While confirming that the big-screen take on the FOX hit series will begin filming in April, the Jack Bauer depicter reveals that the story is set 'within six months from the end of the last episode.'
Kiefer Sutherland has dropped a few updates on long-delayed "24: The Movie". During the FOX panel at the Broadcasting Company Television Critics Association Winter Press Tour in Pasadena on Sunday, January 8, Sutherland revealed that the TV series-adapted film is ready to kick off production this spring and that the story will take place six months after the final episode.
"The status on the movie is that, hopefully, we will be shooting the end of April, beginning of May," stated the 45-year-old actor. Explaining about the film's plot, the Emmy winner said, "I see it as a continuation. The script that we've got right now, which I'm very, very excited about, is relatively a direct continuation. It's within six months from the end of the last episode. We'll see where it goes from there."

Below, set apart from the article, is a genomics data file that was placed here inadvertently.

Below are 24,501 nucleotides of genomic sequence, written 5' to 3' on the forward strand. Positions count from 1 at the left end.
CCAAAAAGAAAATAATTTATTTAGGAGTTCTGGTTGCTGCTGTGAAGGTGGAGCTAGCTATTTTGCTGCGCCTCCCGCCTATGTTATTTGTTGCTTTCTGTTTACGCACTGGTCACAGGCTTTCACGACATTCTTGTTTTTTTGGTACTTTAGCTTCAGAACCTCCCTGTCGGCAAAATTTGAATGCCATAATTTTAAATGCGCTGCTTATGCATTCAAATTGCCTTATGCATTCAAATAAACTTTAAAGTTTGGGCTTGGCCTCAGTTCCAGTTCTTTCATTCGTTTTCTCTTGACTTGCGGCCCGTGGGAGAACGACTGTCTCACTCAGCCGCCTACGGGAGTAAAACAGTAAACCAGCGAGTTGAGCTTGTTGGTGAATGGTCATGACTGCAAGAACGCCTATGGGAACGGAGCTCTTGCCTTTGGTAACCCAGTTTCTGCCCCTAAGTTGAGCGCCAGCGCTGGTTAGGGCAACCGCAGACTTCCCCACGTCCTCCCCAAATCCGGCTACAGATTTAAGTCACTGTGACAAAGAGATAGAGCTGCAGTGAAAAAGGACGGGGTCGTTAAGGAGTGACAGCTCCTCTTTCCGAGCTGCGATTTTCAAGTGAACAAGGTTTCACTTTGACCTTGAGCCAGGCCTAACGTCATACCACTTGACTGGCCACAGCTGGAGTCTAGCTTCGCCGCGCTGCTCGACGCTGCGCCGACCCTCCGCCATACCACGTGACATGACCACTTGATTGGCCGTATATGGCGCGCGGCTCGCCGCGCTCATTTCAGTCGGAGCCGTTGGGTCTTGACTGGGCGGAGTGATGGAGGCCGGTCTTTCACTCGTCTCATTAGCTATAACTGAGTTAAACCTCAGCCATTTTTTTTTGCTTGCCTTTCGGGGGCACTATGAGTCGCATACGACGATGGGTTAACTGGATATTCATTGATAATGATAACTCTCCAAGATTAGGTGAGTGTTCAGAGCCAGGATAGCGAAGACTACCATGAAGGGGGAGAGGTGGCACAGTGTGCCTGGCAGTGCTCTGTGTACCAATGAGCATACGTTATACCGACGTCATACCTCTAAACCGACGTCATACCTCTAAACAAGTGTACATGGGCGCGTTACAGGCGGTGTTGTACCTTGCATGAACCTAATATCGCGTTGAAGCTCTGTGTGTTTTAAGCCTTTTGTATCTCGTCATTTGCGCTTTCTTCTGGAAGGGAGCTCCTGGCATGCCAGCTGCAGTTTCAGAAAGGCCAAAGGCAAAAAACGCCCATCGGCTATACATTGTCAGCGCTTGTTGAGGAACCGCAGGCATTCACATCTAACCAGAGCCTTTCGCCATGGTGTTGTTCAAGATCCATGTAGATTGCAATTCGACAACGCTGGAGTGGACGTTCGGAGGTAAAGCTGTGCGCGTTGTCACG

On whether the "24" movie will be planned as two-hour film or real time, Sutherland said, "It's two hours, representing 24 hours. The movie is not in real time. It's two-hour representation of a 24-hour day." Asked if the original cast members from the TV show are set to return, he answered, "I can't say that."
"24" TV series follows the 24 hours in the life of Sutherland's agent Jack Bauer. It uses the real time method of narration. Each episode typically follows Bauer, officials in the U.S. government, and the conspirators behind the events of the day, often simultaneously.
As for the big-screen take on the hit show, "The Wolverine" screenwriter Mark Bomback has been tapped to polish the original screenplay, which was written by Billy Ray. Though Ray aims to take Bauer to Europe, it is still unclear if Bomback will take the plot to a different direction.
While Sutherland is committed to reprise his iconic role as Bauer, the upcoming "24" film still hasn't tapped a director to tackle the helming duty. Back in December, it was said that producer Brian Grazer and FOX have eyed five filmmakers since Tony Scott was no longer attached to direct the film.